17 September 2007

Interview: SARA POCOCK

Sara Pocock is a young animator who received considerable attention for her animated film Ballvaughan Story(see below). With the amount of Flash-based vector animation around, her hand crafted work is refreshing and reminiscent of Yuri Norstein's work. I hope to see the spark of her talent fully take flame in future.

How did Ballyvaughan Story come about? What was your interest in this period of history and how did you settle on using charcoal for its creation?
Well, the film came about as a result of direct contact with the real village of Ballyvaughan, Ireland. While I was studying animation as an undergraduate, I decided to take a semester off to study abroad and work on my own film. I don’t know what drew me to Ireland, but it seemed like the best possible place to go for inspiration. Ballyvaughan is located in a part of Western Ireland that’s dubbed “The Burren.” The landscape is incredible and almost otherworldly in nature.

I began studying at the Burren College of Art and met a local man named Jim Hyland, who was a bit like the town historian. He had this deep and vast pool of knowledge about the history of the village and I became interested in his stories immediately. I asked him if he wouldn’t mind sitting down for an interview and he agreed. He spoke for almost two hours, but one of the tales that really jumped out at me was a story about his mother and her involvement in the Troubles in 1921. It was then I knew I had my story for the animation. The original recording of Jim’s voice was used as narration for the piece to preserve the feeling of traditional oral storytelling.

Around the time I began work on the animation, I was spending a lot of time outside, taking advantage of the Burren’s unique and beautiful rocky scenery to create large charcoal landscape drawings. I liked the imagery from these drawings and thought it might be interesting to create the animation backgrounds in a similar style. I drew some smaller images as a test and was pleased with the result, and the style of the animation just snowballed from there.

Would you tell us about the practicalities of using charcoal for Ballyvaughan Story? What were the advantages and/or disadvantages of this medium?
Charcoal is great because it’s a flexible and versatile tool that’s relatively easy to control. The biggest challenge was maintaining consistency in the character animation. It would be distracting if the light and shadow areas shifted too drastically from one frame to the next. Charcoal can also be very messy and is easy to smudge. I would generally add charcoal to one shot at a time (I drew all the animation in pencil first and added the charcoal later) and scan it right away, or else it would smudge. I went through a lot of trail and error to finally nail down an efficient method.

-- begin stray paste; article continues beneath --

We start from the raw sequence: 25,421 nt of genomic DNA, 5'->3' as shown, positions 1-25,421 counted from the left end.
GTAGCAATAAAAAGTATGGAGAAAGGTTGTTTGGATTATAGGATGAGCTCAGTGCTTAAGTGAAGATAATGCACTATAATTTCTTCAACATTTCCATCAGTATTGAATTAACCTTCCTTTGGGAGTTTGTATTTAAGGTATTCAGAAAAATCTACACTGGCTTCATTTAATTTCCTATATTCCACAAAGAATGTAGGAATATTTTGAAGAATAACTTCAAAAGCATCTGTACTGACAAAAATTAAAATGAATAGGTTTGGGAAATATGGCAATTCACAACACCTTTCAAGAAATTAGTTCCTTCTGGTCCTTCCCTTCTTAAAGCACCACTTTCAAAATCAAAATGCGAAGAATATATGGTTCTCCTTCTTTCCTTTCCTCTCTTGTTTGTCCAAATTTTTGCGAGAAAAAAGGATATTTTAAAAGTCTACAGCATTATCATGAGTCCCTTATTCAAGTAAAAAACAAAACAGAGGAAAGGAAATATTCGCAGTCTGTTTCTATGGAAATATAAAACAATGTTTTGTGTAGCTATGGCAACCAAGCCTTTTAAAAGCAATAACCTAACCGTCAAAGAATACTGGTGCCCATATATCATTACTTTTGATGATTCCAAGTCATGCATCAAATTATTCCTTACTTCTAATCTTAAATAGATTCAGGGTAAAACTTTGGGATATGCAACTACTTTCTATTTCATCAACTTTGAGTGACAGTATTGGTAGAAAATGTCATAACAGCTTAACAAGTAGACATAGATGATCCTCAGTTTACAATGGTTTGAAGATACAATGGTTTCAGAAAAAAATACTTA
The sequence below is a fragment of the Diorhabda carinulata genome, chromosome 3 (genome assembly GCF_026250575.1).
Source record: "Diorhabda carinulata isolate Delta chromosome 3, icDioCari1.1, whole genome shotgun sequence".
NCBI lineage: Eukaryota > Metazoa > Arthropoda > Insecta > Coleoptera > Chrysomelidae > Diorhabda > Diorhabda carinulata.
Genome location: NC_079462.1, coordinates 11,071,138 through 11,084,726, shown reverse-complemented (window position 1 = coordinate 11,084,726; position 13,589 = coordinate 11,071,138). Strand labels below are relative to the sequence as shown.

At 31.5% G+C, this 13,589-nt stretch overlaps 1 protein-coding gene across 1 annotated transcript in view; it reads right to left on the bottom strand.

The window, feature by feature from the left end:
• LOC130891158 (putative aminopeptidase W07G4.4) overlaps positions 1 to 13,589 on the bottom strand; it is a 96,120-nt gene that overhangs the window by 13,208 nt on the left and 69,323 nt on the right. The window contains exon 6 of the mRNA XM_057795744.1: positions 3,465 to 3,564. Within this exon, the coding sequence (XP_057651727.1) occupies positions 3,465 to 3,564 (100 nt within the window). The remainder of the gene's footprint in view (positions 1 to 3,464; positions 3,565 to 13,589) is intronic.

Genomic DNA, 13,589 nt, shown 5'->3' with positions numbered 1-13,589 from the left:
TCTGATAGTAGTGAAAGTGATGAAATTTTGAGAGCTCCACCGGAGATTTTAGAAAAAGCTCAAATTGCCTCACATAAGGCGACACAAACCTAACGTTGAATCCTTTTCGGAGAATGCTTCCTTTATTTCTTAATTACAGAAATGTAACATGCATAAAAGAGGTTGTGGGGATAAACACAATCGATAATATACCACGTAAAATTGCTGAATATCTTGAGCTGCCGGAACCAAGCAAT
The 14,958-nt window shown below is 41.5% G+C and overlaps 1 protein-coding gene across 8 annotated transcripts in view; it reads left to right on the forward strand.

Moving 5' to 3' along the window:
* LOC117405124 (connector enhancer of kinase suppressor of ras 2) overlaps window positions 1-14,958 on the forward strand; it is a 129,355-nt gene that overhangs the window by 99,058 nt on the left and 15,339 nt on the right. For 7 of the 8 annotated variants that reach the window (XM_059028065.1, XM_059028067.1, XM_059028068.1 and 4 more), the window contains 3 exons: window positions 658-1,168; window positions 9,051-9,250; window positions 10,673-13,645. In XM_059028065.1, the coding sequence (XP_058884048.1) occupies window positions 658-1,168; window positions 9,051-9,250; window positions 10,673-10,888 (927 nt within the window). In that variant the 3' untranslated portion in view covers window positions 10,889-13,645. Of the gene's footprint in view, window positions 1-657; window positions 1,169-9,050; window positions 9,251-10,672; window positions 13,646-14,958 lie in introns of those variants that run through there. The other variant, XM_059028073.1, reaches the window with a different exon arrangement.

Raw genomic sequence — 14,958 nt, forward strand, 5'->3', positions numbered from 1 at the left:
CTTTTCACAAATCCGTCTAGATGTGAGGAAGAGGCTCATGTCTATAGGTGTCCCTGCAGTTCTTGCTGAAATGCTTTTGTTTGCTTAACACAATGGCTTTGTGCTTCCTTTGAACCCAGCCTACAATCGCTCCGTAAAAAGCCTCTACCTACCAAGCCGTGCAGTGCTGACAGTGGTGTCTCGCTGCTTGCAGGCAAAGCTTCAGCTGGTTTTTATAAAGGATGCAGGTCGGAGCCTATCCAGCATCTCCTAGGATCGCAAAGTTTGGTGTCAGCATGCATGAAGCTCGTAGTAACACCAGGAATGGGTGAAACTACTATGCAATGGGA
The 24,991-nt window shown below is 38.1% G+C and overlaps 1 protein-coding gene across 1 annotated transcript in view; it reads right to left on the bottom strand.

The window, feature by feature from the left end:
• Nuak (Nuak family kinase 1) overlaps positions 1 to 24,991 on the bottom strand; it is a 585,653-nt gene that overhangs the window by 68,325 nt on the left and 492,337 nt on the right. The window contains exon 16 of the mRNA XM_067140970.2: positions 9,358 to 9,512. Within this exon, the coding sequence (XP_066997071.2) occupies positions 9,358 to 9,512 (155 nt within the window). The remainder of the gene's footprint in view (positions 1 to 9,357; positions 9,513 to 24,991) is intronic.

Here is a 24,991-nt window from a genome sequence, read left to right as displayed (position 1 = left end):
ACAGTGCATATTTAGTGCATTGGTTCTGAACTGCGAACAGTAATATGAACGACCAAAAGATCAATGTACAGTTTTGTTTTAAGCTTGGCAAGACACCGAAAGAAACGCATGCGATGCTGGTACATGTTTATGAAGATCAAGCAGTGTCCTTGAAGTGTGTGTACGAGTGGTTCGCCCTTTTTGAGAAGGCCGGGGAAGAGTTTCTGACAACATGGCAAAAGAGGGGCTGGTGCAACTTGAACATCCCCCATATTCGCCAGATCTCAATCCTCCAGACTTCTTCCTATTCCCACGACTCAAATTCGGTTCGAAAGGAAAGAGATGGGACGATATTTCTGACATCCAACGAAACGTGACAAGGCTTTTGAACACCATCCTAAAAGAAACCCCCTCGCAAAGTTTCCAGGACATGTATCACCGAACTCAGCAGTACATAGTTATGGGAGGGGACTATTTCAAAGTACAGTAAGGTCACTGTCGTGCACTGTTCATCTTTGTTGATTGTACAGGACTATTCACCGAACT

And would you tell us about your integrations of 3D elements? How did you achieve this and what were the difficulties in the process?
I got Ke Jiang, an amazing 3D animator, to help me out with the 3D elements. Originally the film opened with still drawings of the charcoal landscapes, which felt was a bit too static. I still wanted to use the landscape as an establishing shot, so I asked Ke if he could help make it look more interesting. He basically took my original charcoal drawings and built a topographic map of sorts in Maya, a process called 3D mapping. He then built a camera in Maya and used subtle pans and zooms to create depth. I was quite pleased with the result.

There’s a wide variation in your work and you’ve used a variety of techniques from stop motion and CGI to the freeflowing forms of your latest works. Would you say you’re still experimenting with your styles? And what advantages do you see in the different methods you’ve used?
I’m definitely still experimenting. As I’ve only taken baby steps into the independent animation world there are obviously many techniques I haven’t had the chance to try yet. And because of my relatively young age and inexperience, my own technical skills aren’t developed yet.

I hope to work in as many animation mediums as possible. Each type of animation has its own charms and drawbacks. I’m most drawn to classical 2D animation because of my love for drawing and interacting with a pencil and paper. But I love what artists are doing with 3D animation and especially mixed mediums. My next piece, in fact, is a 2D/3D hybrid that combines traditional ink drawing with cut-out character animation and 3D environments.

How did the collaboration with Ke Jiang develop? How do the two of you approach collaborative work and have you learned anything while working with Ke Jiang?
Ke and I attended the same undergrad college, where we both majored in animation. We’ve been working together and helping each other out with our respective films for a while now, but the new project marks our first directorial collaboration. I think we’re both very detail-oriented people who know how to use our personal strengths to balance the other’s weaknesses. Ke is very good on the technical/computer/troubleshooting side of things, and also has an incredible flair for strange and unique stories and characters.

I tend to be a little softer in my approach to animation, with roots in more traditional storytelling and emphasis on character movement. For the new project, I storyboarded the animation and designed the characters, while Ke handled art direction and experimented with ways to animate the characters in a 2D/3D hybrid environment. We’re in the process of animating the film now, and I’m very happy with the initial tests.

Would you tell us about your upcoming animation? Are you experimenting with anything in this film in terms of story or design?